Let Your Kids Eat Dirt

© Getty Images/Cultura RF

By Gillie Houston Posted September 26, 2016

In their new book, two microbiologists argue that bacteria exposure is important for childrens' health.

How can you raise healthy kids? According to a new book, the key is letting them eat dirt.

In their new parenting book, Let Them Eat Dirt, microbiologists Marie-Claire Arrieta and Brett Finlay argue that letting your kids get a little dirty is imperative to their overall well-being. According to The Guardian, the "war on dirt" that has emerged in recent years—along with a barrage of sterilizing wipes and antibacterial hand gels—has taken its toll on the population's health. Arrieta and Finlay suggest that a surge in non-infectious ailments (think allergies, asthma, and autoimmune diseases) are as a result of this itch to over-sterilize.

The reason is in your gut. Microbes—the world's smallest life forms, a great many of which live inside our bodies—have gotten a bad rap. "We have been having a war against microbes for 100 years because they cause infection," says Finlay. "If you look at the mortality tables—even for 50 years ago—it's mainly infectious diseases. And by bringing in clean water, clean food, vaccines, antibiotics, hand washing and sanitation, we have done a great job getting rid of them."

However, there is a risk that comes with killing off all microbes, because while some cause infections, many are responsible for keeping the body's digestive and immune systems running smoothly. So, when microbes are wiped out, gut health and power against outside infections can also be compromised.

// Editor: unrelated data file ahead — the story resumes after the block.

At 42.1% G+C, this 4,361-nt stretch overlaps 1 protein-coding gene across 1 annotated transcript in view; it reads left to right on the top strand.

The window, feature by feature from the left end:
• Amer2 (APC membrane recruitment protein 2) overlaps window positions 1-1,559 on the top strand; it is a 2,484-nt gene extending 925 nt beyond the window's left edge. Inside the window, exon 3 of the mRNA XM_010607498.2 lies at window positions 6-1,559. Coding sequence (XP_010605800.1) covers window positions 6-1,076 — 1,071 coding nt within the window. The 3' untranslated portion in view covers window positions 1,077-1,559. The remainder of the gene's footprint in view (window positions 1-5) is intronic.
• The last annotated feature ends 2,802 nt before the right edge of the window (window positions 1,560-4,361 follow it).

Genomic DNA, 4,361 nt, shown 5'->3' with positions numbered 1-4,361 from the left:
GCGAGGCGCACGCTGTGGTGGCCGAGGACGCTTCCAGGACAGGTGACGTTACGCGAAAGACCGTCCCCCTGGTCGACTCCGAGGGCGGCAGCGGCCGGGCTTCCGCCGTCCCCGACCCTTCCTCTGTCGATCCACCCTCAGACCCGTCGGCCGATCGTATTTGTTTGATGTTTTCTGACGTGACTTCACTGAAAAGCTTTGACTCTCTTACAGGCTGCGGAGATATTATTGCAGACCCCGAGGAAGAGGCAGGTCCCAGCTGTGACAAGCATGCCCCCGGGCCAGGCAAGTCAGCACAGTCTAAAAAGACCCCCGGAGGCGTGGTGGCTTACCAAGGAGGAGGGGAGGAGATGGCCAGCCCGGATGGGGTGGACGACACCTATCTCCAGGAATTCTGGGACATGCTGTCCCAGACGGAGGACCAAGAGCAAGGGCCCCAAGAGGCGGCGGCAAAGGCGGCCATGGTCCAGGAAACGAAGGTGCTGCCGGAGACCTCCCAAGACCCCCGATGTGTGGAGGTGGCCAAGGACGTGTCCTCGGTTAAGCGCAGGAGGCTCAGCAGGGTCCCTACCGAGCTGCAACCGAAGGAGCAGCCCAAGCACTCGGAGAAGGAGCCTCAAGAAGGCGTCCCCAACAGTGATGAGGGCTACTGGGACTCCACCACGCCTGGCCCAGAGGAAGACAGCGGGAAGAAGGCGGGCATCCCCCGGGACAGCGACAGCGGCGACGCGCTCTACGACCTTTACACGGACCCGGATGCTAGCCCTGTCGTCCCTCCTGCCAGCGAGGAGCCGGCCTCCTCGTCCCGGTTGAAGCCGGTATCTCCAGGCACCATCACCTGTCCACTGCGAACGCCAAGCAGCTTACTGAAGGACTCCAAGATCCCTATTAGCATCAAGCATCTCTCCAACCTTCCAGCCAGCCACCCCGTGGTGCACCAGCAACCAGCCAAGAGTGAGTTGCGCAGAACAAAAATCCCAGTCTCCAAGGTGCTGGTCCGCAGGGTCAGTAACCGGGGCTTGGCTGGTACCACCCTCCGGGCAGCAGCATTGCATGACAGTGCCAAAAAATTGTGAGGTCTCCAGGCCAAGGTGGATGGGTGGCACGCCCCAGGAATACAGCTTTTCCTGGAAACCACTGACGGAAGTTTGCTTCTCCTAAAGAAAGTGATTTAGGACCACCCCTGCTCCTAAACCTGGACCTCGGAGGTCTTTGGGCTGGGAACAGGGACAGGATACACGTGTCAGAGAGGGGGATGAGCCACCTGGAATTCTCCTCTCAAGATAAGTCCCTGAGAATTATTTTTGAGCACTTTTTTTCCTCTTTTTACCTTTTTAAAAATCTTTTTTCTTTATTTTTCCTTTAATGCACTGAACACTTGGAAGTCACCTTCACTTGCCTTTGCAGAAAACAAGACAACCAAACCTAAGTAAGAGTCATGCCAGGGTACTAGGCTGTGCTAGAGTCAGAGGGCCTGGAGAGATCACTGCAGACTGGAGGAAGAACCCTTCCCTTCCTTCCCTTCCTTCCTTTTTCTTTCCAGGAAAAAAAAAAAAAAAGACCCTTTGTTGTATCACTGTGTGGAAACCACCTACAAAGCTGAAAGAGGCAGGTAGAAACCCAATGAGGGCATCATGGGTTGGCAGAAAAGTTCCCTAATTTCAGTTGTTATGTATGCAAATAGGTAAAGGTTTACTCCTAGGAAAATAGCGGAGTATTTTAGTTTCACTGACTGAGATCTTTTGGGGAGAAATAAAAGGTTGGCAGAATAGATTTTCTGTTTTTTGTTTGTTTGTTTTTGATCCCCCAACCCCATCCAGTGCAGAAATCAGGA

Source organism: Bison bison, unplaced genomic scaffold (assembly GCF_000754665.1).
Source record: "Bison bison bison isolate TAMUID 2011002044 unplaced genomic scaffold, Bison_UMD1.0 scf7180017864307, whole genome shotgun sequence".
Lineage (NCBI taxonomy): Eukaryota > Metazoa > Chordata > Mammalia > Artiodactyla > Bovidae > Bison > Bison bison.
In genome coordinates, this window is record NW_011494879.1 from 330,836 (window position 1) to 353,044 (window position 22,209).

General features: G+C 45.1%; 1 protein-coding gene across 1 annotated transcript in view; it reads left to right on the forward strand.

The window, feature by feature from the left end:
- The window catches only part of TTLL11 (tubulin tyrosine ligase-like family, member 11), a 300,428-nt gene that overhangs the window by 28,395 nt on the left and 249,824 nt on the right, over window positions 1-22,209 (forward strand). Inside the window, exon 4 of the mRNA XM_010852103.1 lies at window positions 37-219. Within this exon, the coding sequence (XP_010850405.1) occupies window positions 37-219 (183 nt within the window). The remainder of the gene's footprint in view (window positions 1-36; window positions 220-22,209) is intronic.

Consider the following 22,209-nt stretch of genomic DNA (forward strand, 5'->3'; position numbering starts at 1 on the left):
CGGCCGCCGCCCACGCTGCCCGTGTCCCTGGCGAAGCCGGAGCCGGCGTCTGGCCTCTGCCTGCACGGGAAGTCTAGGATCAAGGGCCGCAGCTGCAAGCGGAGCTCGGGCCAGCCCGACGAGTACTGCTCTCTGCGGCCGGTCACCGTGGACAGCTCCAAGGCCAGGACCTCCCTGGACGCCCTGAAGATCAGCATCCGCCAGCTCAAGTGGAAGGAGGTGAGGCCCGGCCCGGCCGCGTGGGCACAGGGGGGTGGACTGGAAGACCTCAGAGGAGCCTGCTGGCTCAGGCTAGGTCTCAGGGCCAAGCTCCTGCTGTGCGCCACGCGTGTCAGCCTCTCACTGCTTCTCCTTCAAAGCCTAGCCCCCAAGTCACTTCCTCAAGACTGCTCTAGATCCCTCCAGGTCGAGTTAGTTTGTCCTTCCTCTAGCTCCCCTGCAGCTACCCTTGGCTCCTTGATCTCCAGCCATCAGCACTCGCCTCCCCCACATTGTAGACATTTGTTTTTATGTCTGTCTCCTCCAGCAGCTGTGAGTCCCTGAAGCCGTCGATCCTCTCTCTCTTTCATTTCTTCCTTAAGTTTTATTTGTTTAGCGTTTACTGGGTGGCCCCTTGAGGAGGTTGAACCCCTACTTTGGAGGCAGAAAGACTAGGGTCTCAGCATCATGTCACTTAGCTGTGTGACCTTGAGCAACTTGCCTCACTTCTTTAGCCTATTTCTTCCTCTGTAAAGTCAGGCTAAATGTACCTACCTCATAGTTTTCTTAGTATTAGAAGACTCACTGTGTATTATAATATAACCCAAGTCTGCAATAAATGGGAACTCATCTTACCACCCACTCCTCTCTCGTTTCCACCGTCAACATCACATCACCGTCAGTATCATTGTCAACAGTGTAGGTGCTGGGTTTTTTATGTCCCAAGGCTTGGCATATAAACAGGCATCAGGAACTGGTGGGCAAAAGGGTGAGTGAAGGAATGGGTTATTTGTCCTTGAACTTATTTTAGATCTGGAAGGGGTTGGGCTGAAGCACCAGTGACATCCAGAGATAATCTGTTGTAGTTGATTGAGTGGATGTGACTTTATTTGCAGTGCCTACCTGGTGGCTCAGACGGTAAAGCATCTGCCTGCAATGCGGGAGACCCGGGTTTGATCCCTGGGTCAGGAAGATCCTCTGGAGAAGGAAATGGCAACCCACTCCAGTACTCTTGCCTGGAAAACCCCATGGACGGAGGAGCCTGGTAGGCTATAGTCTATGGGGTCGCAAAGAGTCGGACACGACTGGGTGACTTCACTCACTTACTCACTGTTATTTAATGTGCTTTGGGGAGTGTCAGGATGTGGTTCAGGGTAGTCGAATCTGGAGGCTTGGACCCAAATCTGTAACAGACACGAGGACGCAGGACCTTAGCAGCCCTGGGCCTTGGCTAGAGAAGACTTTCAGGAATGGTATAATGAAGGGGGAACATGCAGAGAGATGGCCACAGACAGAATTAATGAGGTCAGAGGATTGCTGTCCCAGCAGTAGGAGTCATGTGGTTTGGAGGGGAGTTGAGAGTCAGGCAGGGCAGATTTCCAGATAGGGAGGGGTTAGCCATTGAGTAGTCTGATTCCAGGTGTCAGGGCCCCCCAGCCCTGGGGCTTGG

The authors argue that microbes train the immune system into understanding when another microbe is harmless or not, so if you're never exposed to germs, that system will never develop. This is why your kids should get proper exposure to mysterious sandbox objects.

Another object that can help kids get exposure to microbes? Their mother's breast. "A child who breastfeeds constantly will be latched on to skin which, microbiologically speaking, is very dirty," says Arrieta, who herself used to be an overly cautious parent. "With my first child I sterilized everything my baby came into contact with and then I realized the American Pediatric Association doesn't recommend that, while other studies show it increases the risk of allergies and asthma."

While Arrieta doesn't suggest throwing hygiene completely out the window, she hopes her book will be able to relieve some of the stress of parenting while simultaneously aiding in kids' health. "Hand washing is important—after the bathroom or before eating, or playing with someone sick... but the rest of the time it is less so and it can be detrimental," she says.

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